Matteo V wrote: ↑
Sun May 13, 2018 9:54 pm
Naish and Ozone have always had great low stretch lines with a tight braid and are very resistant to wear.
North and Best lines (at least 2010-2014) were junk lines that pretty much immediatley showed wear even if you were not using them in a highly abrasive environment.
A tight braid with a waxy feel seems to be best.
But for cost and low stretch performance, I go with the Jerry Brown hollow braid spectra. This stuff splices great and has decent wear characteristics, though it is not "waxy" and somewhat a looser/flatter braid. But is no where as loose as some of the junk lines previously mentioned. I use 800lb for my fronts, and any other junk line (stock on any bar I get) for the rears. I also have some Marlow tight braided spectra kite line that I believe is 350kg, but still nice and thin for back lines. Here is a link for BHP tackle where you can get a really low price on the right sized spool (300yds is plenty for maintaining a few bars).
Stretching and splicing is 50% of the issue with kite lines. You need to take your time stretching and stretch to within about 80% of the breaking strength. Then you need to take more time and let the lines relax. For fronts, let them relax for 15-20 minutes before making the final splices. Rears are better left for longer, but can be done in a pinch after a second handling and a 20 minute wait. - Again THIS WILL MAKE OR BREAK YOUR LINESET PROJECT! There is more to it than I am laying out, but I am not going to write a guide for you right now. And just for clarity, you need some mechanical advantage to properly stretch you lines. But be careful as the stored energy release of a snapped line can hurt you pretty bad.
Q-Power line is great, except for the terminations. If you knot, you must make a perfectly neat "figure 8" knot or you will easily break at that knot. If you machine sew sleeved loops, make sure you wet the line and the thread before sewing. Then go slow with the machine. If you don't follow that advice, you will cut individual strands in the Q-Power line and severely weaken the splice. Honestly, I abandoned my Q-Power line sets after a few breaks at the sewn sleeves, and then later at a less than perfect figure 8 knot.
MutantWizard wrote: ↑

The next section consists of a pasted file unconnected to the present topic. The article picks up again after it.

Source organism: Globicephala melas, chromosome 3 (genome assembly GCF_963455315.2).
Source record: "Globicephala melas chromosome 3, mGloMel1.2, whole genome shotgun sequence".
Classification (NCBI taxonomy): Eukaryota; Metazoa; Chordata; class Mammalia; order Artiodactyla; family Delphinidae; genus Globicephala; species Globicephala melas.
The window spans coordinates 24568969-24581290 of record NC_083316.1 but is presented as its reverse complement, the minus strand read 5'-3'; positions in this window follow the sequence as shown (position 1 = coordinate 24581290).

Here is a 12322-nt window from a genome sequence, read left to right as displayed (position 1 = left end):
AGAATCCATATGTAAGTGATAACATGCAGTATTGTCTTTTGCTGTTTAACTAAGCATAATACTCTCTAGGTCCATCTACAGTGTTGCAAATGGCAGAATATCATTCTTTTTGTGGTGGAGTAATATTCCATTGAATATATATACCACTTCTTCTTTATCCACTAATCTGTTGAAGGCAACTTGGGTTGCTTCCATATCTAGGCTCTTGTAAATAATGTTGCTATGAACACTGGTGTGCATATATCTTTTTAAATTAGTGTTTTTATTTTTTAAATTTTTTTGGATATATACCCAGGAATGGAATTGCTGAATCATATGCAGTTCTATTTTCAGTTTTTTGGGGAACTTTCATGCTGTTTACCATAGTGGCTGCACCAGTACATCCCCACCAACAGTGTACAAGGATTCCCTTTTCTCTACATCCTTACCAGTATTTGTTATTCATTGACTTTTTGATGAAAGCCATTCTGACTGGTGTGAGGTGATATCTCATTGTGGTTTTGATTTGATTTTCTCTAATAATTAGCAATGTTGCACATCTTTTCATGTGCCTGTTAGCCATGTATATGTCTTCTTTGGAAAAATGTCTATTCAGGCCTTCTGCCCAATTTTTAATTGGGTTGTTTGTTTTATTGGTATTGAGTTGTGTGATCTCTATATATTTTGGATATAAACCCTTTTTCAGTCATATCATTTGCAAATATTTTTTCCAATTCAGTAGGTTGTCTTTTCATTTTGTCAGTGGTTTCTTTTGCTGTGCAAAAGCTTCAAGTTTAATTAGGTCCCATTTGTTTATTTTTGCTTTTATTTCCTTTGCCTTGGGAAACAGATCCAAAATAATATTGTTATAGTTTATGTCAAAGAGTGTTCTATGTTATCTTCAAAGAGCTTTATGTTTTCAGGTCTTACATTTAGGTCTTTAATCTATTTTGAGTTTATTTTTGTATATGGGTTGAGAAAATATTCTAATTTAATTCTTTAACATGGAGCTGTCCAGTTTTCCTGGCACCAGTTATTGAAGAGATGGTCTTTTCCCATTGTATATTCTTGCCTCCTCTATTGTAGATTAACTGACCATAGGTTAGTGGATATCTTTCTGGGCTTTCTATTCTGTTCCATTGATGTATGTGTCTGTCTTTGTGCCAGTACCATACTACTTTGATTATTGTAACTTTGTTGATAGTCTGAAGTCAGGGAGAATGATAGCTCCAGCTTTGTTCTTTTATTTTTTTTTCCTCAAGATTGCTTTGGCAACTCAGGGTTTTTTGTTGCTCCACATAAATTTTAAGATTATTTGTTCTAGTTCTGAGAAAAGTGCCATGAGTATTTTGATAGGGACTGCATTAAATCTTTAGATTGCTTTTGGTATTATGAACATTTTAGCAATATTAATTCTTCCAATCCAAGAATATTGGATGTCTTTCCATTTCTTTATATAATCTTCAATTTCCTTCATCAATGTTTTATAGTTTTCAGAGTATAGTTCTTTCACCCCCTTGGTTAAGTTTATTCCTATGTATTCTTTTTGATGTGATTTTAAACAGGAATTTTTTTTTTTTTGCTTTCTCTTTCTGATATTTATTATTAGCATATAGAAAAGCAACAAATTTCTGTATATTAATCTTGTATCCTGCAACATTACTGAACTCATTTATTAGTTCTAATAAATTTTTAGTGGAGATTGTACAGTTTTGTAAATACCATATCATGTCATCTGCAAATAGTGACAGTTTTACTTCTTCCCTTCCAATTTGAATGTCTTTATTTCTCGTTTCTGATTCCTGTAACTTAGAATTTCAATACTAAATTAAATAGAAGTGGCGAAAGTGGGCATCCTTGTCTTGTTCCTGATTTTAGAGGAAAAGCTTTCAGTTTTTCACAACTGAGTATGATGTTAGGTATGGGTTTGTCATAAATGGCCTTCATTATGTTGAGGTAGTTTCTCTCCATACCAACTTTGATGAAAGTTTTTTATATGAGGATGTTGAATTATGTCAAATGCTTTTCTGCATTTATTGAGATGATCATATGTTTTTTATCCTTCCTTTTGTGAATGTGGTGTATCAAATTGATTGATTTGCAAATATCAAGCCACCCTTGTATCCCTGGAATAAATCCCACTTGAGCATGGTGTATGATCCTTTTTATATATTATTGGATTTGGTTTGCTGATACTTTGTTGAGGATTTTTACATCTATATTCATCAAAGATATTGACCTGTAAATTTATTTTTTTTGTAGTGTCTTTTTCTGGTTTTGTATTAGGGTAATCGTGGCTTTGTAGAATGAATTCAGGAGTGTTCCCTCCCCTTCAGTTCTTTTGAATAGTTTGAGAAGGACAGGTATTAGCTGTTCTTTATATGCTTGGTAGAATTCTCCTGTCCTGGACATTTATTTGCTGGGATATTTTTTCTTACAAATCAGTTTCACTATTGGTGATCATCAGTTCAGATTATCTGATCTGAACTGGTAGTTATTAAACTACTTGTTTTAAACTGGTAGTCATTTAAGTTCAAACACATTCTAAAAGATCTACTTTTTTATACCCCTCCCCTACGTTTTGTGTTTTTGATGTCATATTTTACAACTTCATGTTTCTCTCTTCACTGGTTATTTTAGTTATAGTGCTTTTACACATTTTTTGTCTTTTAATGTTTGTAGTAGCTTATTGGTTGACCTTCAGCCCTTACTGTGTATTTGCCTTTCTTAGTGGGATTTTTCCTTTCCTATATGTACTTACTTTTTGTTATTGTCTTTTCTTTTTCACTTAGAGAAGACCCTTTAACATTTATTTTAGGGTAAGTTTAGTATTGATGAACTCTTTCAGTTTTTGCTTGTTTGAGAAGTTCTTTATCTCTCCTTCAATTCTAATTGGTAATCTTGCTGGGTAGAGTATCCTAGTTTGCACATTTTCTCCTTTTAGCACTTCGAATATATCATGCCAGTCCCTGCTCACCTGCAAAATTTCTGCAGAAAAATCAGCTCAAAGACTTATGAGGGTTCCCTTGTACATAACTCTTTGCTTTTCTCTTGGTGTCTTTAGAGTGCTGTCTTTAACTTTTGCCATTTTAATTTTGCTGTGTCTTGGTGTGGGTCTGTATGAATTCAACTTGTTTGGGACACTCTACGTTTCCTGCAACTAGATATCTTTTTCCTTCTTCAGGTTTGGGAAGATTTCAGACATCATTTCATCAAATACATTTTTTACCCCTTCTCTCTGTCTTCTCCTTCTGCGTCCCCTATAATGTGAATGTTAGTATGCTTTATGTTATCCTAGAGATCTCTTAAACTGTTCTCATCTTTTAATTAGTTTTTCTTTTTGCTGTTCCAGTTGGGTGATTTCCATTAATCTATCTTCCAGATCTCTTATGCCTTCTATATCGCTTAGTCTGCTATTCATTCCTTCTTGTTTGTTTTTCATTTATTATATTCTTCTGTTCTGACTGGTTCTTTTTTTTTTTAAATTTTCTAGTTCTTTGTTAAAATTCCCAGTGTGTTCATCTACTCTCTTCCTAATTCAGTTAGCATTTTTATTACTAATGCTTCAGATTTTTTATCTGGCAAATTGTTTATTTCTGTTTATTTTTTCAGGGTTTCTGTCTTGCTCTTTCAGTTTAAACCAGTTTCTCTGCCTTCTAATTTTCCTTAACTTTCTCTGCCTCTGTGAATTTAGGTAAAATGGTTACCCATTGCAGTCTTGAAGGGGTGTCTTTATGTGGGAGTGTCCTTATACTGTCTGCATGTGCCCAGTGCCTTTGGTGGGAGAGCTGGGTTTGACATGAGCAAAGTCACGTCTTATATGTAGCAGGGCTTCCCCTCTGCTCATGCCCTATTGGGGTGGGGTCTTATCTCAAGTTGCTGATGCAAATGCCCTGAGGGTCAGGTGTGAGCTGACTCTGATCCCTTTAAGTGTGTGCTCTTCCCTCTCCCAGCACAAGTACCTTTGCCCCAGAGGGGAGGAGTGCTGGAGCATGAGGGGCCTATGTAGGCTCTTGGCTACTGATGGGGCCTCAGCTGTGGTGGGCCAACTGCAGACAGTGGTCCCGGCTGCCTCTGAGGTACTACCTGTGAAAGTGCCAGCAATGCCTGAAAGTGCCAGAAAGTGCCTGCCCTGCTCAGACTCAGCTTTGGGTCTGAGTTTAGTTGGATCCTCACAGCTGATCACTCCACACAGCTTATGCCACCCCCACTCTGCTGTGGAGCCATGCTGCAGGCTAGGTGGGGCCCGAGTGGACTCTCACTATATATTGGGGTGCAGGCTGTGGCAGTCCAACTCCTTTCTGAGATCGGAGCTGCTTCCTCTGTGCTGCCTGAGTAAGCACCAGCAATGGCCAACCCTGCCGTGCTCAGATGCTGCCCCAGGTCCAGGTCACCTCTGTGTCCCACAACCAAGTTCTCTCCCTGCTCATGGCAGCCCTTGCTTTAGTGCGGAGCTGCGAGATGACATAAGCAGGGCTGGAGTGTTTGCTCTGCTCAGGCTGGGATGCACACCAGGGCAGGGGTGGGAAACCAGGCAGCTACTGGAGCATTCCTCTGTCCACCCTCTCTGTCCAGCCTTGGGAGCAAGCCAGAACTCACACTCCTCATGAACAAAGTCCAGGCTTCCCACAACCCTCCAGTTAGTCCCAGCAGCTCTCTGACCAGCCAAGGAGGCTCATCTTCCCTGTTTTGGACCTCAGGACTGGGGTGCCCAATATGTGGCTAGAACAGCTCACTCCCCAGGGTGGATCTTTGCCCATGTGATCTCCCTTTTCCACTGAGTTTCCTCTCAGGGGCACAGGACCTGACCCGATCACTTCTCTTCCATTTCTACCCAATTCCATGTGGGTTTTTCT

Sun May 13, 2018 7:36 pm
A while back heard some good comments but also some bad comments about Q-PowerLine Pro lines but that might be outdated by now. I would appreciate any experience or advice members here have with these or a recommendation of any other lines you think would qualify according to my criteria.Thanks!
Q-power line has not changed and all the issues with it still exist and will always exist. It can't be spliced as it is not a braid. So knots or sewn loops become it's "Achilles heel".
I am choking to death just reading this statement!
Naish has the lowest quality lines in the history of kiteboarding. I am convinced their manufacturer bought 1,000 containers of cheap line back in 2001 and they have been burning thru that stock ever since. Liros did a study of aftermarket lines (eg, actual lines on kite bars) and Naish was the lowest of the low. As a rider of a Naish Torch, I demolished 5 sets of lines by stretching and in some cases breaking them due to stress in just six months; finally I had custom lines created for my TOrchies. Years later my custom lines have not stretched at all.
Naish = Traish when it comes to lines.
Ozone lines stretch altho at a reasonable rate.
North used to be junk but nowadays are using 500 kg lines. It taken me a year but I finally stretched out the center lines on my Click Bar. Overall good lines for stock OEM imo.
Now this is all focused on STRETCH - Abrasion resistance is another animal. I baby my lines and dont get them sandy so abrasion is not a huge deal for me, stretch is (im a 240 lb Big Air guy who loves his Loops). Q Power is great for abrasion but needs a technical update to improve their stretch (weakj 600 lbs).
I strongly recommend researching any lines you buy - including looking at the actual line manufacturer instead of just the kite brand that is sticking its name on it. I am a huge fan of Liros and the lines I made from Liros DC-701 and DC-401 are the magic bomb imo. They do need to be waxed every six months though or abrasion will get to them (six mo of near daily usage). My North lines didnt start to wear/get abrasion until 12mo (better aftermarket processing treatment than applying cheap candle wax from walmart). Now they are on the same wax cycle as my Torch custom lines. Liros the manufacturer behind Core lines (the super fancy Core middle lines on their Sensor 2Pro are DC-401). Teufelburger is the manufacturer behind North lines. At this point both manufacturer of lines (liros and Teufel) are using SK-99 fiber core. Its 2018, if a manufacturer is still using line with SK-75 fiber technology, dump that crap - SK99 is WAAAAYYYY better than SK-75 for our sport.
I really like the treatment on Q Power in terms of abrasion, just wish they would update with newer fiber core technology to have better strength. If you have a low power application (eg, Foiling), stick with Q Power. For anything requiring lots of breaking strength/stretching resistance, go with Liros is my advice. Again, look THROUGH the kite brands to the actual manufacturers of the lines.